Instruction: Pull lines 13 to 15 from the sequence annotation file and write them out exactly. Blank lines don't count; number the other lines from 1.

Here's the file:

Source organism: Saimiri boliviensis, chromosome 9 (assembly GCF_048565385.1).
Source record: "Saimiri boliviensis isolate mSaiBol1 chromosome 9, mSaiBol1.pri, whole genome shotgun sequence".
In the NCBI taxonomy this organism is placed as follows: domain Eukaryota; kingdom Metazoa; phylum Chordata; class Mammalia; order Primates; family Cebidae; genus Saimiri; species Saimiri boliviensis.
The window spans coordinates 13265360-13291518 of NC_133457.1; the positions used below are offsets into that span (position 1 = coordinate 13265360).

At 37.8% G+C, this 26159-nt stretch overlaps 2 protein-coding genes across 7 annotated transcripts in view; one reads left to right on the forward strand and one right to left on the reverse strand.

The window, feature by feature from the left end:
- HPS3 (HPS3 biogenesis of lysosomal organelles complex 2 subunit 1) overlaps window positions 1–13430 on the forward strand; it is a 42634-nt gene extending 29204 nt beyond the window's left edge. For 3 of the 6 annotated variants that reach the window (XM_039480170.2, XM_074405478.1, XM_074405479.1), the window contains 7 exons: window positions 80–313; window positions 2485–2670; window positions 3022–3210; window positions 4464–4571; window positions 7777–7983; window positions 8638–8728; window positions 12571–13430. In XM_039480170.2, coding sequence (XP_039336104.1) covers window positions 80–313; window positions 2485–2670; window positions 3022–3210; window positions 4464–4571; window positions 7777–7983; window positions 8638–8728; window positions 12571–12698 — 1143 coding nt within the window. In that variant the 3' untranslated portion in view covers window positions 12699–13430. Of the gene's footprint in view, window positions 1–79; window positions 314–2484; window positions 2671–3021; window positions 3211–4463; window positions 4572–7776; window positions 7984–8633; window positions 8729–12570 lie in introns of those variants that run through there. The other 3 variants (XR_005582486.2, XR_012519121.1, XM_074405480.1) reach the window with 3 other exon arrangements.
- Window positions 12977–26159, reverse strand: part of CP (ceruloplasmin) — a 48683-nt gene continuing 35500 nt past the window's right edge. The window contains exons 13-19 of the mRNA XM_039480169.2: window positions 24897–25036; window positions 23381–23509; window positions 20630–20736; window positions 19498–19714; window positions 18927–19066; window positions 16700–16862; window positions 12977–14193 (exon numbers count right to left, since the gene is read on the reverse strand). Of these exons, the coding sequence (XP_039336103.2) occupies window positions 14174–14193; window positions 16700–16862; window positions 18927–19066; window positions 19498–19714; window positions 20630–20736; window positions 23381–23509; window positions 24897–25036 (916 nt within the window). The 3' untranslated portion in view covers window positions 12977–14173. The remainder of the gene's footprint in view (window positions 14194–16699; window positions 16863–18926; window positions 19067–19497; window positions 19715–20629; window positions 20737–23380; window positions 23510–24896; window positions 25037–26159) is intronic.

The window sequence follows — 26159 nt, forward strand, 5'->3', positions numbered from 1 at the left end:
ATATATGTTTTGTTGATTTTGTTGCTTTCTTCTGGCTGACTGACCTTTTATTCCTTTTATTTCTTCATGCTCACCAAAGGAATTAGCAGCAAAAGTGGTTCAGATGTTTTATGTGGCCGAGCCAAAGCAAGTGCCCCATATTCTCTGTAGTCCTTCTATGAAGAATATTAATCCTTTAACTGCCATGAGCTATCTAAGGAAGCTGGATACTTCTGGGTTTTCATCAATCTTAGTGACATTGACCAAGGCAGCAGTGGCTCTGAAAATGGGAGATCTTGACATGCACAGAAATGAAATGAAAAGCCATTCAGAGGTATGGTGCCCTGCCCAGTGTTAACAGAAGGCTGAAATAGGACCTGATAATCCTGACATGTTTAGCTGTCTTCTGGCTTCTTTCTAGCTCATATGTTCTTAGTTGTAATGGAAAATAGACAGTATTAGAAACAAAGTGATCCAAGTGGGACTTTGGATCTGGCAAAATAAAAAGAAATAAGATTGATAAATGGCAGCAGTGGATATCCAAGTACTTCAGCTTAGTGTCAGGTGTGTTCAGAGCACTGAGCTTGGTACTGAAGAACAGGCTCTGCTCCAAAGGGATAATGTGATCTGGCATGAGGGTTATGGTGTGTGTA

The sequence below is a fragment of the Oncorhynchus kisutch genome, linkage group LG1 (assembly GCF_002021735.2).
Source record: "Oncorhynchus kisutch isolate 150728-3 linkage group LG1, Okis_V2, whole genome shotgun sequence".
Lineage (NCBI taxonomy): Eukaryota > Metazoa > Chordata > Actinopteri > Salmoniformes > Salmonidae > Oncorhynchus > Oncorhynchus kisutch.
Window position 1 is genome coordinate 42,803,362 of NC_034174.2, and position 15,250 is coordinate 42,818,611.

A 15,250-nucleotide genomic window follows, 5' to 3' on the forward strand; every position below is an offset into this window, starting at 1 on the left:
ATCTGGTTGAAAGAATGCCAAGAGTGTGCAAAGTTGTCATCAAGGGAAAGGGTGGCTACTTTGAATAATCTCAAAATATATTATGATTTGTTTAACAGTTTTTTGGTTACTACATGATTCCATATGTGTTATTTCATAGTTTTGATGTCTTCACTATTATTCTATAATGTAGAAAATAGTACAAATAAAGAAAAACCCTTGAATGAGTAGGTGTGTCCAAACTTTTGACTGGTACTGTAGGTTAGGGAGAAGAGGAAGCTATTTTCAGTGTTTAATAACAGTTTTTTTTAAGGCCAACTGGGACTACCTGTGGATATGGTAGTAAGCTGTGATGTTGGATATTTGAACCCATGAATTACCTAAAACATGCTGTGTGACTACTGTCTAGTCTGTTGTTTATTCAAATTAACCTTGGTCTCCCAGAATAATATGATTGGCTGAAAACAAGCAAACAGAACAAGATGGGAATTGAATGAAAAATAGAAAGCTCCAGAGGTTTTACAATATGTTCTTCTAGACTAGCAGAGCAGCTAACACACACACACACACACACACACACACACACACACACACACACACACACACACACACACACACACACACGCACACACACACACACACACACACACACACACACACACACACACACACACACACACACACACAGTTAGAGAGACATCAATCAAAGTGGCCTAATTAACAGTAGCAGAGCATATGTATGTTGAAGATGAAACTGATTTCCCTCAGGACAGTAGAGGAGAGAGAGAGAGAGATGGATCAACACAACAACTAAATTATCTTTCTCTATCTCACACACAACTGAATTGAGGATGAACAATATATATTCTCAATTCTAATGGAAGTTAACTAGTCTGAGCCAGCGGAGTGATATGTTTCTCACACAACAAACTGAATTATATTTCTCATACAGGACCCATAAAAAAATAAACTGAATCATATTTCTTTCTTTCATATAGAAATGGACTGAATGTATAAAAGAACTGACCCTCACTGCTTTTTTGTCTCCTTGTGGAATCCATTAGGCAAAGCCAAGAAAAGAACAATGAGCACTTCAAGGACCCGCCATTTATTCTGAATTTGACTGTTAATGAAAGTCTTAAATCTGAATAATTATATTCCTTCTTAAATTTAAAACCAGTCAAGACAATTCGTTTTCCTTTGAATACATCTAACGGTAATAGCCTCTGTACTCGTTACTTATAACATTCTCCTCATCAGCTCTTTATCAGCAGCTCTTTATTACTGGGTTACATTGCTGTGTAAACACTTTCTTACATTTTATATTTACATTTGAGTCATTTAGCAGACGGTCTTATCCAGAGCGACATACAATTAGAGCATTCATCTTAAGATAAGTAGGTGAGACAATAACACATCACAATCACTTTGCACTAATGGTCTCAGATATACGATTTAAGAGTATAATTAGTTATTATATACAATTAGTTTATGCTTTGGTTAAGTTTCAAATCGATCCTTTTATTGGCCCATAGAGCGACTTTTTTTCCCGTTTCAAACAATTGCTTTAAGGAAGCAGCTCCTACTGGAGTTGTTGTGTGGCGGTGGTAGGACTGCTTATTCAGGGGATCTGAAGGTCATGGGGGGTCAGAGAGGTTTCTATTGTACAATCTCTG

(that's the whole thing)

Lineage (NCBI taxonomy): Eukaryota > Metazoa > Chordata > Actinopteri > Salmoniformes > Salmonidae > Oncorhynchus > Oncorhynchus kisutch.
Window position 1 is genome coordinate 42,803,362 of NC_034174.2, and position 15,250 is coordinate 42,818,611.

A 15,250-nucleotide genomic window follows, 5' to 3' on the forward strand; every position below is an offset into this window, starting at 1 on the left: